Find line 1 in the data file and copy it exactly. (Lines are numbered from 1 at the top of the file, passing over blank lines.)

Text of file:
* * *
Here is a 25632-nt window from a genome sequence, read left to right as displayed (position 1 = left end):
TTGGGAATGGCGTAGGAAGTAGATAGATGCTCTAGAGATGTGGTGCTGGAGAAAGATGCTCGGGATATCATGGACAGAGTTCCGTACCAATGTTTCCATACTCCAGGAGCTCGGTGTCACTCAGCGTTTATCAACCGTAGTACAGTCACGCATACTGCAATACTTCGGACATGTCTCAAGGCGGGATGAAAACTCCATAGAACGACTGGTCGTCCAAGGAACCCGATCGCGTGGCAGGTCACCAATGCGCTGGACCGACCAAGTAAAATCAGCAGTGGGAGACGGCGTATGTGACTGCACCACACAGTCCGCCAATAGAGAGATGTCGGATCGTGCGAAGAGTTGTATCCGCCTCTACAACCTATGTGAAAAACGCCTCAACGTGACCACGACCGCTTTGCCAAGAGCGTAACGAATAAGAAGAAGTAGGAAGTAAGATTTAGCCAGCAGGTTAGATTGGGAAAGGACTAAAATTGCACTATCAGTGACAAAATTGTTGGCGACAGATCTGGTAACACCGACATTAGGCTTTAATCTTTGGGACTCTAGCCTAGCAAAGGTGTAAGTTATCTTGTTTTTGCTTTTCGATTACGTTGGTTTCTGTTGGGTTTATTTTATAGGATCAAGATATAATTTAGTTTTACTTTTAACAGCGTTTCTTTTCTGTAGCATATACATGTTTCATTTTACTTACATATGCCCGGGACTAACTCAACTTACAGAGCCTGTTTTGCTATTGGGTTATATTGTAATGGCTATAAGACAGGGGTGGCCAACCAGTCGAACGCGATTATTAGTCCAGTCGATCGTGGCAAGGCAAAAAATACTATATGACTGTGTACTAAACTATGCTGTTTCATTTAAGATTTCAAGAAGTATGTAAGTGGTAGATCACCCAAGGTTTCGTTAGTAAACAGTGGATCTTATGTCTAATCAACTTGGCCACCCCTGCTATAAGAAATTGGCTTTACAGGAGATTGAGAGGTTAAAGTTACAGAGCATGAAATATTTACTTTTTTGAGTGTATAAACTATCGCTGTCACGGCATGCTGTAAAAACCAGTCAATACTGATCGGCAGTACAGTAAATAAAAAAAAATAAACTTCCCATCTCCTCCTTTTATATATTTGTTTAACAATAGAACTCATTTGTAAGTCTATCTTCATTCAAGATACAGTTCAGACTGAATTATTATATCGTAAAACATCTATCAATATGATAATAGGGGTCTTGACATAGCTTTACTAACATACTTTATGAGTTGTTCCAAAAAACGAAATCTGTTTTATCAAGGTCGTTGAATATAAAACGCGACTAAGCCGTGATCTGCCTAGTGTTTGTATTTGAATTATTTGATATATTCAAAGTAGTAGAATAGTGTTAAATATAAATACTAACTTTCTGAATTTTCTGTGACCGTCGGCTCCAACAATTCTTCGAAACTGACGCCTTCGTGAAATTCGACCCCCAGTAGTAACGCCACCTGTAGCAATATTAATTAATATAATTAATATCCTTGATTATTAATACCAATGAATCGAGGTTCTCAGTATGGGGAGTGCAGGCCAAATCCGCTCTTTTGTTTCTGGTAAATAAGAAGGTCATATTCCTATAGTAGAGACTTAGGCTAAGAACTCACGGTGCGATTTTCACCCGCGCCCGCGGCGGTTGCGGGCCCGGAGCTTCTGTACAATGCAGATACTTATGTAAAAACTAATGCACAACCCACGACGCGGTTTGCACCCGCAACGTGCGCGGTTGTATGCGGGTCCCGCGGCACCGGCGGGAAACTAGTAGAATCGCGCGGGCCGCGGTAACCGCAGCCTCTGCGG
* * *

Here is a 25632-nt window from a genome sequence, read left to right as displayed (position 1 = left end):